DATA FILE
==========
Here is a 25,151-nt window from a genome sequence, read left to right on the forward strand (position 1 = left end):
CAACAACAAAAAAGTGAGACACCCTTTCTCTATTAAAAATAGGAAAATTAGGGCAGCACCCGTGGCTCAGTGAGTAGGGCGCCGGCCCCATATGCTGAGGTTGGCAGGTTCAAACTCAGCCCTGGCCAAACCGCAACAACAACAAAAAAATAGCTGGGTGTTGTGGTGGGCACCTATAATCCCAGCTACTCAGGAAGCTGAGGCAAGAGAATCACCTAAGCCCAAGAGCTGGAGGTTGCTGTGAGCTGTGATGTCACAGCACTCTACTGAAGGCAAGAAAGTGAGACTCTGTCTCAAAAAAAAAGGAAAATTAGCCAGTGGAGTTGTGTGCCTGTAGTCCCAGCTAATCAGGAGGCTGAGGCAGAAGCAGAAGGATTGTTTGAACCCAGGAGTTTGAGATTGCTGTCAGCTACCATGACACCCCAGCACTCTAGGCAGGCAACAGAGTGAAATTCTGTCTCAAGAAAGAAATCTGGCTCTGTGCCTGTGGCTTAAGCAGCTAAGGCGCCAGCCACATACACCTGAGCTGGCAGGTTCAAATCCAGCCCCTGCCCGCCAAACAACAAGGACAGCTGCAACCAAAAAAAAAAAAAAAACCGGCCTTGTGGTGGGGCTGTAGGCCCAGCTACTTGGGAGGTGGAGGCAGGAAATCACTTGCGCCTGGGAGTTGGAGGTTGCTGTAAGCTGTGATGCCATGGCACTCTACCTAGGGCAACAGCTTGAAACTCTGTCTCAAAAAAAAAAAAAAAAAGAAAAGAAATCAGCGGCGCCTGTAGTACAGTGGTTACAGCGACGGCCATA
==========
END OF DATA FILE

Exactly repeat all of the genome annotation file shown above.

Here is a 25,151-nt window from a genome sequence, read left to right on the forward strand (position 1 = left end):
CAACAACAAAAAAGTGAGACACCCTTTCTCTATTAAAAATAGGAAAATTAGGGCAGCACCCGTGGCTCAGTGAGTAGGGCGCCGGCCCCATATGCTGAGGTTGGCAGGTTCAAACTCAGCCCTGGCCAAACCGCAACAACAACAAAAAAATAGCTGGGTGTTGTGGTGGGCACCTATAATCCCAGCTACTCAGGAAGCTGAGGCAAGAGAATCACCTAAGCCCAAGAGCTGGAGGTTGCTGTGAGCTGTGATGTCACAGCACTCTACTGAAGGCAAGAAAGTGAGACTCTGTCTCAAAAAAAAAGGAAAATTAGCCAGTGGAGTTGTGTGCCTGTAGTCCCAGCTAATCAGGAGGCTGAGGCAGAAGCAGAAGGATTGTTTGAACCCAGGAGTTTGAGATTGCTGTCAGCTACCATGACACCCCAGCACTCTAGGCAGGCAACAGAGTGAAATTCTGTCTCAAGAAAGAAATCTGGCTCTGTGCCTGTGGCTTAAGCAGCTAAGGCGCCAGCCACATACACCTGAGCTGGCAGGTTCAAATCCAGCCCCTGCCCGCCAAACAACAAGGACAGCTGCAACCAAAAAAAAAAAAAAAACCGGCCTTGTGGTGGGGCTGTAGGCCCAGCTACTTGGGAGGTGGAGGCAGGAAATCACTTGCGCCTGGGAGTTGGAGGTTGCTGTAAGCTGTGATGCCATGGCACTCTACCTAGGGCAACAGCTTGAAACTCTGTCTCAAAAAAAAAAAAAAAAAGAAAAGAAATCAGCGGCGCCTGTAGTACAGTGGTTACAGCGACGGCCATA